Idealog tackles the so-hot-right-now topic of athletic doping.
Are they a new thing?
While steroid use really took off in the 1960s, the first use of drugs by endurance athletes was in 19th century ultra-long distance (500 miles!) walking races when competitors used opium to stay awake for days at a time, despite suffering complete physical exhaustion and often hallucinations. These days, we use economy class air travel to achieve the same effect.
Why don’t the Black Caps and/or Wellington Phoenix take some?
The answer’s in the name. Performance enhancing drugs enhance performance, silly. To work, they need some performance to enhance.
Blood doping: what’s that about?
Not as complicated as it seems. Imagine a Twilight movie, except after getting your blood sucked out by a pale yet oddly handsome vampire, you in turn get to suck blood from a much fatter person, then ride a bike.
Is the WADA urine testing regime taking the piss?
That’s pretty much the way it works, yes.
EPO and Prince Tui Teka’s crossover hit, E Ipo: different things?
Absolutely! Although the line in the first verse, “Ko taku aroha ka u tonu,” (“my love will remain firm,”) could be interpreted as a reference to enhanced performance of another kind entirely.
Are any cyclists truly drug-free?
Yes, the good news is that thousands of cyclists take to the roads every day without the benefit of artificial performance enhancement. They’re easy to spot, too: just look for the big pannier bags and NZ Post emblems.
In the song ‘I’m on the drug that killed River Phoenix’, Australian cult band TISM sang “Hillary had, Hillary had, Hillary had it in his veins”. What were they getting at?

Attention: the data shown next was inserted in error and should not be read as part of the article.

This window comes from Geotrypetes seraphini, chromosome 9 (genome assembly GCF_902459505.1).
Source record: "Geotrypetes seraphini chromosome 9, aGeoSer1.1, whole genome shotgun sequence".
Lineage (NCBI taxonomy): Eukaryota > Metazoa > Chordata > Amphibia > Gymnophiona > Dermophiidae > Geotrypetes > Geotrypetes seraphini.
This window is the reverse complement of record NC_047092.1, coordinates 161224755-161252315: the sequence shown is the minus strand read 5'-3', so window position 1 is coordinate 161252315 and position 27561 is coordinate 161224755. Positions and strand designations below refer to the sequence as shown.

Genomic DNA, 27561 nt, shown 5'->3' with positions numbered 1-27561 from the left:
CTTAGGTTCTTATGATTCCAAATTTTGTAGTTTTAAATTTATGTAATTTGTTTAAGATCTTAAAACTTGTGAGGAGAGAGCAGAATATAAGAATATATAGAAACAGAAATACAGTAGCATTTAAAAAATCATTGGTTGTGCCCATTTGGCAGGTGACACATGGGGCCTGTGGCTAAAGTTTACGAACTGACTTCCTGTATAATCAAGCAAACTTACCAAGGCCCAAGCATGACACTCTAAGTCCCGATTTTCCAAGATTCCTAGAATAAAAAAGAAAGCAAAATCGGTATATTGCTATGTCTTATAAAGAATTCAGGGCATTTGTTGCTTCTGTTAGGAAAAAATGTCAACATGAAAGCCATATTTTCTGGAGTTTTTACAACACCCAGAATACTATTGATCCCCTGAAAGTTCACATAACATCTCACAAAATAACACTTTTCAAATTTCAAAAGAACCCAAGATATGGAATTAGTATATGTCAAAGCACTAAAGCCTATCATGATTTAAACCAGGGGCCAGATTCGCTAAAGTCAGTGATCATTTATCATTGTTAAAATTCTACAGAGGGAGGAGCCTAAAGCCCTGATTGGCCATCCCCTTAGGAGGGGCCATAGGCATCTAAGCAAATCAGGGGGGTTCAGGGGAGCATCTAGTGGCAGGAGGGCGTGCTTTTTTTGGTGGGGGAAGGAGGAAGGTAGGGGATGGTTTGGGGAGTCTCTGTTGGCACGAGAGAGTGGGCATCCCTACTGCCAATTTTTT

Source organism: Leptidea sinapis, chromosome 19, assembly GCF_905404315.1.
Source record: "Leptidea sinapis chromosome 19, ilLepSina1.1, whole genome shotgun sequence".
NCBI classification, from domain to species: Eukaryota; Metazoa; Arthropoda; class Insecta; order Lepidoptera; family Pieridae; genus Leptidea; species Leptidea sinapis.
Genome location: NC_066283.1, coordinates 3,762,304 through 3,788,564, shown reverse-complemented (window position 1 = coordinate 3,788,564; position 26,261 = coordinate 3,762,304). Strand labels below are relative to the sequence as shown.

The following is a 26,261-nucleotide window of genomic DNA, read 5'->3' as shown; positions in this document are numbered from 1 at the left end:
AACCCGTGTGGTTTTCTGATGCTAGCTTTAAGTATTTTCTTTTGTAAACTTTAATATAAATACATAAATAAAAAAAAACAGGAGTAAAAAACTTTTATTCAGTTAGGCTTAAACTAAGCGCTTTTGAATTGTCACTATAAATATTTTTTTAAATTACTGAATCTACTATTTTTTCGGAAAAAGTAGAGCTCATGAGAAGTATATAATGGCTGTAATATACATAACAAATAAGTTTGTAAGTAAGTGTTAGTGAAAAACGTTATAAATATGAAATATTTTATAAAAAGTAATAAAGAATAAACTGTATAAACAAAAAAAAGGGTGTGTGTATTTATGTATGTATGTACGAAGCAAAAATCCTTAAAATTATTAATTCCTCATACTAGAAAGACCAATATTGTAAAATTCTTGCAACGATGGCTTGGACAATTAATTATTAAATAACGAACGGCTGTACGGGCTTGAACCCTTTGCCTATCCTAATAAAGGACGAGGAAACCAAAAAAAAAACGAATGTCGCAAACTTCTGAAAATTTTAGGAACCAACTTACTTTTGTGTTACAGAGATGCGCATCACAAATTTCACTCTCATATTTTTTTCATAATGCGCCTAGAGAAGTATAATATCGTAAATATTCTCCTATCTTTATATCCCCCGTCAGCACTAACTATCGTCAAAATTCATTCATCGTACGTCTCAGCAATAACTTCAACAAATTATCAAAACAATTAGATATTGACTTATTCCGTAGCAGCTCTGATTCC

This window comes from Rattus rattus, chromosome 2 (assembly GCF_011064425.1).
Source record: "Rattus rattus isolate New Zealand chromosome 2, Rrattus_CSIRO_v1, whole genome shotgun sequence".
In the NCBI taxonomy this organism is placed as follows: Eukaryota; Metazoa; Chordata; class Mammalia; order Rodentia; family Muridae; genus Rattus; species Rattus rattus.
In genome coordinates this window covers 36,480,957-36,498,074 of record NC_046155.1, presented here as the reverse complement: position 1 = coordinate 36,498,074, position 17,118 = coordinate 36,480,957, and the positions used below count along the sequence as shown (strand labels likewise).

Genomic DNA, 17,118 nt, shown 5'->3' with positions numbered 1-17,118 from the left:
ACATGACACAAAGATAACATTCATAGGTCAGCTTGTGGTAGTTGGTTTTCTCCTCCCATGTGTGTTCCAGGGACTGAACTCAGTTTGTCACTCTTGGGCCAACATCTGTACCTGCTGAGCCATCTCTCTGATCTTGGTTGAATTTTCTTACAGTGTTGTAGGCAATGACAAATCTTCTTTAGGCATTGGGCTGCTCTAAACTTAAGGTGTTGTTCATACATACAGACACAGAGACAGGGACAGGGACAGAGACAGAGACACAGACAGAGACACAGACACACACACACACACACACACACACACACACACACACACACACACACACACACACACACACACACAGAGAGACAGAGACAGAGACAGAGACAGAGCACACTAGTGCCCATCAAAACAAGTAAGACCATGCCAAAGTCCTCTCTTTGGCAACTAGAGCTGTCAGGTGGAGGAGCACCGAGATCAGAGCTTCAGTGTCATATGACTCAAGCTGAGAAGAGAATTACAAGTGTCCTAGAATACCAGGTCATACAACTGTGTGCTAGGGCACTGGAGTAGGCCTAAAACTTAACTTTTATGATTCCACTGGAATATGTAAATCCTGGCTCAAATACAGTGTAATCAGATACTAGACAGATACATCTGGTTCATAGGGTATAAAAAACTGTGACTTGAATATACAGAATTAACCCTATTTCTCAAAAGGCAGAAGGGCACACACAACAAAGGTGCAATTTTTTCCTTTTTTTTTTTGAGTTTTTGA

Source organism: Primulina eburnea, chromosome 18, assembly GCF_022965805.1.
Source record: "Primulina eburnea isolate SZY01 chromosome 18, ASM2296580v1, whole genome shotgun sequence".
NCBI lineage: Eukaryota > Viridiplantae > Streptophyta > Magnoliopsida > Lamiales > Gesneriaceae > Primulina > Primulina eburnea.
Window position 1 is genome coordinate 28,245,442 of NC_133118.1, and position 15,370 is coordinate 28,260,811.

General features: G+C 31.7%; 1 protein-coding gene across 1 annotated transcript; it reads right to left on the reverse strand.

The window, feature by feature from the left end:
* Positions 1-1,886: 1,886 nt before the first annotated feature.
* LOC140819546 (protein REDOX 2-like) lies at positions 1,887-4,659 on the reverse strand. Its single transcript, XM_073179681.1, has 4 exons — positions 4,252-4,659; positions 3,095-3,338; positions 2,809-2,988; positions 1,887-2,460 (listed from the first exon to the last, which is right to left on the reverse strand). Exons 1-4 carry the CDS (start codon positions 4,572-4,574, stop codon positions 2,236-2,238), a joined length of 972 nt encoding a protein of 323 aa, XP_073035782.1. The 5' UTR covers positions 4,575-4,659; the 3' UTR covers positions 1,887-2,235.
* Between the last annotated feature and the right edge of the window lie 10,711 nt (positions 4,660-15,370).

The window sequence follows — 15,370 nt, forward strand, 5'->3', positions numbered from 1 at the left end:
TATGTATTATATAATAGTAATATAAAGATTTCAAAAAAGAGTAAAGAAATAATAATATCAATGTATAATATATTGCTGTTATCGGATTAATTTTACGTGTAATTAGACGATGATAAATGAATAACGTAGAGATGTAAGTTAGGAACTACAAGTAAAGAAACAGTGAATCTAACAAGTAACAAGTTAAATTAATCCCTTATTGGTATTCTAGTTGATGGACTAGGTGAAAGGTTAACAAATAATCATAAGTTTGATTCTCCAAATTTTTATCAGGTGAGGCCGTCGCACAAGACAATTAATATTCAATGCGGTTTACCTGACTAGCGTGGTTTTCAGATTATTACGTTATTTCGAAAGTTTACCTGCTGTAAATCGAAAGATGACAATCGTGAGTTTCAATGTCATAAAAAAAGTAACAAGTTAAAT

Crikey! Rest assured the only snow Sir Edmund saw was the pure, driven variety on the South Col.
Why didn’t Lance Armstrong just say no?
He did, although it may have formed part of the sentence, “No thanks, I already have plenty.”
Have there been any drug scandals in New Zealand sport?
Marijuana-using balloonists aside, New Zealand’s biggest sporting drug scandal was in 1966 when marching team The Foxton Foxettes ordered some Bolivian Marching Powder due to a misunderstanding and consumed the lot before the Horowhenua Championships. Several of the squad are said to be still high-stepping up and down the Otaki Domain to this day.
Idealog has been covering the most interesting people, businesses and issues from the fields of innovation, design, technology and urban development for over 12 years. And we're asking for your support so we can keep telling those stories, inspire more entrepreneurs to start their own businesses and keep pushing New Zealand forward. Give over $5 a month and you will not only be supporting New Zealand innovation, but you’ll also receive a print subscription, an Idealog t-shirt and a copy of the new book by David Downs and Dr. Michelle Dickinson, No. 8 Recharged (while stocks last).